“Impunity prevailed for perpetrators of gross human rights abuses during the 1990s and torture committed in subsequent years,” the report said, and irregular migrants faced discrimination, abuse and arbitrary expulsion. Armed groups carried out lethal attacks. Death sentences were imposed but no executions were carried out.
Due to the civil war and terrorist groups in neighbouring Libya, there are questions over Algeria’s ability to supply oil and gas.
Food & Water Europe wrote to national diplomats and the European Commission last year. It warned it was highly unlikely that “the situation in Algeria and Libya will sufficiently stabilise in the short to medium turn to allow exploration efforts to start, especially given that oil and gas facilities are targeted by terrorist groups.”
In January 2013, 39 foreign oil and gas workers were killed at an Algerian gas facility, close to the Libyan border.
Algeria’s gas production has also been declining since 2005, and a lack of investment combined with a 50% increase in domestic demand has led to falling exports over the last decade. Current projections show that Algeria will consume everything it extracts by 2030, becoming a net energy importer soon after, said E3G’s Bergamaschi.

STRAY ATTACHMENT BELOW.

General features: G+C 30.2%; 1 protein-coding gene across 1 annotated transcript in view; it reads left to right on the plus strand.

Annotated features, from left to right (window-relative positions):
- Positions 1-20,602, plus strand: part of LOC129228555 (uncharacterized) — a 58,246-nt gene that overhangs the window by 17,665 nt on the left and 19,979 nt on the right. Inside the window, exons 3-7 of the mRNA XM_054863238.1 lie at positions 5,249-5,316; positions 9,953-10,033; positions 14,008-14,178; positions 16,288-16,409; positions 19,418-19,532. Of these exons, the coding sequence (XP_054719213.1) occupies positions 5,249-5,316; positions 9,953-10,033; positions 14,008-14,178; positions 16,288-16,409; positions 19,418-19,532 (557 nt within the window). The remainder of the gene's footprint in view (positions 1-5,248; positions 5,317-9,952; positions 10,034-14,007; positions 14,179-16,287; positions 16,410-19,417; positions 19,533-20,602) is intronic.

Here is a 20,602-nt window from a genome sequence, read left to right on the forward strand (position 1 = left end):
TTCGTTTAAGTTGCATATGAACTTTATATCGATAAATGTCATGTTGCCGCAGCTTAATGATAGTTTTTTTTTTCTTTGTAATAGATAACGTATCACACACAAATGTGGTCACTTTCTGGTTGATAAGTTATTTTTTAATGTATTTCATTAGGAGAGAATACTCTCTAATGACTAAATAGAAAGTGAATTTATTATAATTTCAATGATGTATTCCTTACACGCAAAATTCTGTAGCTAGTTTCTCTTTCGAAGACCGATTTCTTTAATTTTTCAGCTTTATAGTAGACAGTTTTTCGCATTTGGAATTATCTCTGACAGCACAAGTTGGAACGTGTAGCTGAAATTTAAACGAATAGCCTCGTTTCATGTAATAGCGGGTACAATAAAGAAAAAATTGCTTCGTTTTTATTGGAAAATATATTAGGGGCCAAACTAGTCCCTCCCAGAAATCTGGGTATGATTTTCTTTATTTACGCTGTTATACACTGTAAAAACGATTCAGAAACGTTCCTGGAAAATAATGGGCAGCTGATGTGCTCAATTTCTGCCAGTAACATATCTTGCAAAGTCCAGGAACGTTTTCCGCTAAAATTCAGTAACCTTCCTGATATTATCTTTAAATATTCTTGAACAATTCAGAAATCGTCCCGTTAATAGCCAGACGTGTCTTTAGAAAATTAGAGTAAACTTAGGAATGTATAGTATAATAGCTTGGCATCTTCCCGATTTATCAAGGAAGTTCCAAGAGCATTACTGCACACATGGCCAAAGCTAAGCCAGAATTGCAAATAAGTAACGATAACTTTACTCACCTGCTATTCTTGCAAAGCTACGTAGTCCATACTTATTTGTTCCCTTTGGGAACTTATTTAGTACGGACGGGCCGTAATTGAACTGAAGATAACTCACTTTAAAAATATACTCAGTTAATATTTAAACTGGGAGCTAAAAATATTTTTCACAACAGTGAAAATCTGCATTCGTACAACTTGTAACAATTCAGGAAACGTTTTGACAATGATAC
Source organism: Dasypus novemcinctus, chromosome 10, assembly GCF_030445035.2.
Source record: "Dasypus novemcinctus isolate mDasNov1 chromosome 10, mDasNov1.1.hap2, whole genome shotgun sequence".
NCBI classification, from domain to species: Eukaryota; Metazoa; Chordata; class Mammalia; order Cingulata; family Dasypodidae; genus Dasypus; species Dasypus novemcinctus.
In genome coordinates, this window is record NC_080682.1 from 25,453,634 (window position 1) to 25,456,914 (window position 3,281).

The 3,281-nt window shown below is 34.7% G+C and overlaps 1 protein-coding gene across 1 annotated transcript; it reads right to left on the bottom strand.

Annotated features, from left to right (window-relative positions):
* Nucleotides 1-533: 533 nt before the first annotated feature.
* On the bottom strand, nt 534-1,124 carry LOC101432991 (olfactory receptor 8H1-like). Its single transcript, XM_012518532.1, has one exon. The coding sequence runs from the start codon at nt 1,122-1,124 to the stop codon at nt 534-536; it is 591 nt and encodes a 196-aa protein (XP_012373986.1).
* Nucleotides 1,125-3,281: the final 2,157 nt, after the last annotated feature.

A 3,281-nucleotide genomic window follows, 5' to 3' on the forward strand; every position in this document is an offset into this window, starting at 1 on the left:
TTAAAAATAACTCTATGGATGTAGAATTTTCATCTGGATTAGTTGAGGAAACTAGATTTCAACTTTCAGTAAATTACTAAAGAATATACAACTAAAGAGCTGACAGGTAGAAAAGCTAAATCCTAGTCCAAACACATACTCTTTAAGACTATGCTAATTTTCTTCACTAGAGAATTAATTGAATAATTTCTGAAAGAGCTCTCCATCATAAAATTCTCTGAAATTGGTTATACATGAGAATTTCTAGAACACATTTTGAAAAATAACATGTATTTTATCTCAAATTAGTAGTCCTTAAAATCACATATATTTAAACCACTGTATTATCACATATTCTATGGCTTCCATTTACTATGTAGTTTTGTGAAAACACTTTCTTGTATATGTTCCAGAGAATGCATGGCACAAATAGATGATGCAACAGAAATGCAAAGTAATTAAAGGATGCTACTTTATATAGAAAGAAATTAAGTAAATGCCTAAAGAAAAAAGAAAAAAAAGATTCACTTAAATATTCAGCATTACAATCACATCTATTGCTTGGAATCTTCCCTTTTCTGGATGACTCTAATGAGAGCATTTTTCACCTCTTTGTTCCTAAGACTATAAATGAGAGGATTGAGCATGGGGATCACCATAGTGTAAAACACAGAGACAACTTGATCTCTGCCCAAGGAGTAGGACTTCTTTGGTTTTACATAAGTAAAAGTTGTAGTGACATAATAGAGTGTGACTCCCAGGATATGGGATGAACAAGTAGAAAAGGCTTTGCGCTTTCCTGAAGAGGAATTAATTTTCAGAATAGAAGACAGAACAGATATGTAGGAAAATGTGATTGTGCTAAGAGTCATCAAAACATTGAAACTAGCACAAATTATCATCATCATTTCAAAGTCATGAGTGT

Laws on media and political freedom improved in Turkmenistan, a country with the world’s fourth biggest gas reserves, last year, according to the Amnesty International report.
But the authorities continued to harass journalist and opposition figures and the courts were not independent. Torture and other ill-treatment remained widespread, Amnesty said.
Turkmenistan also faces a growing threat from the Taliban along its 744 kilometer-long border with Afghanistan, according to E3G.
President Gurbanguly Berdimuhamedow has been in power since 2007. He was re-elected in 2012 with 97% of the vote.
In the 2012 Economist’s Democracy Index, Turkmenistan ranked just above Saudi Arabia and Syria. Saudi Arabia, under international criticism for the jailing and public flogging of a blogger, is another EU energy supplier.
Šefčovič met the Turkmen ambassador to Brussels on Monday to get a preliminary agreement on an import deal signed soon.
>>Read: Story on EurActiv
Una llave para salir a la otra Europa de la UE
Journalist, Copywriter and Communications Consultant